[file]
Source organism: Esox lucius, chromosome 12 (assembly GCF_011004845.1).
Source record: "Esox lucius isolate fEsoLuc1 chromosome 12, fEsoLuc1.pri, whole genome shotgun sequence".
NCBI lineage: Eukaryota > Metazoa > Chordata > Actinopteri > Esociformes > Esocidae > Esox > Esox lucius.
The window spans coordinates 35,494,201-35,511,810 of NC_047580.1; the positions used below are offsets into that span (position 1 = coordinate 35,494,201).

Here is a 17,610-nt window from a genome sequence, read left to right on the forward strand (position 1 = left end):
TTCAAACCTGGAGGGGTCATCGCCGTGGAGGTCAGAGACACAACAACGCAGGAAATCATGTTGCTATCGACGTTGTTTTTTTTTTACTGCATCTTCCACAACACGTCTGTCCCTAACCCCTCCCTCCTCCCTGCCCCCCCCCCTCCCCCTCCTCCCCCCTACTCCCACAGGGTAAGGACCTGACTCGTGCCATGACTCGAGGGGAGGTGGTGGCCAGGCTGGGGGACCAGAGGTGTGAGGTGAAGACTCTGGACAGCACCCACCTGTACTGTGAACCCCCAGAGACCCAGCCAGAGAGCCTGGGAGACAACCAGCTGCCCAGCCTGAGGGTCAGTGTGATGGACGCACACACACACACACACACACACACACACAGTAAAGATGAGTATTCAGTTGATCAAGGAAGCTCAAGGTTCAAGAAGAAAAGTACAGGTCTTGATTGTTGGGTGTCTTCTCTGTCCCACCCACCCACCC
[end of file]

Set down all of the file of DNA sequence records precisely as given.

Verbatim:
Source organism: Esox lucius, chromosome 12 (assembly GCF_011004845.1).
Source record: "Esox lucius isolate fEsoLuc1 chromosome 12, fEsoLuc1.pri, whole genome shotgun sequence".
NCBI lineage: Eukaryota > Metazoa > Chordata > Actinopteri > Esociformes > Esocidae > Esox > Esox lucius.
The window spans coordinates 35,494,201-35,511,810 of NC_047580.1; the positions used below are offsets into that span (position 1 = coordinate 35,494,201).

Here is a 17,610-nt window from a genome sequence, read left to right on the forward strand (position 1 = left end):
TTCAAACCTGGAGGGGTCATCGCCGTGGAGGTCAGAGACACAACAACGCAGGAAATCATGTTGCTATCGACGTTGTTTTTTTTTTACTGCATCTTCCACAACACGTCTGTCCCTAACCCCTCCCTCCTCCCTGCCCCCCCCCCTCCCCCTCCTCCCCCCTACTCCCACAGGGTAAGGACCTGACTCGTGCCATGACTCGAGGGGAGGTGGTGGCCAGGCTGGGGGACCAGAGGTGTGAGGTGAAGACTCTGGACAGCACCCACCTGTACTGTGAACCCCCAGAGACCCAGCCAGAGAGCCTGGGAGACAACCAGCTGCCCAGCCTGAGGGTCAGTGTGATGGACGCACACACACACACACACACACACACACACAGTAAAGATGAGTATTCAGTTGATCAAGGAAGCTCAAGGTTCAAGAAGAAAAGTACAGGTCTTGATTGTTGGGTGTCTTCTCTGTCCCACCCACCCACCC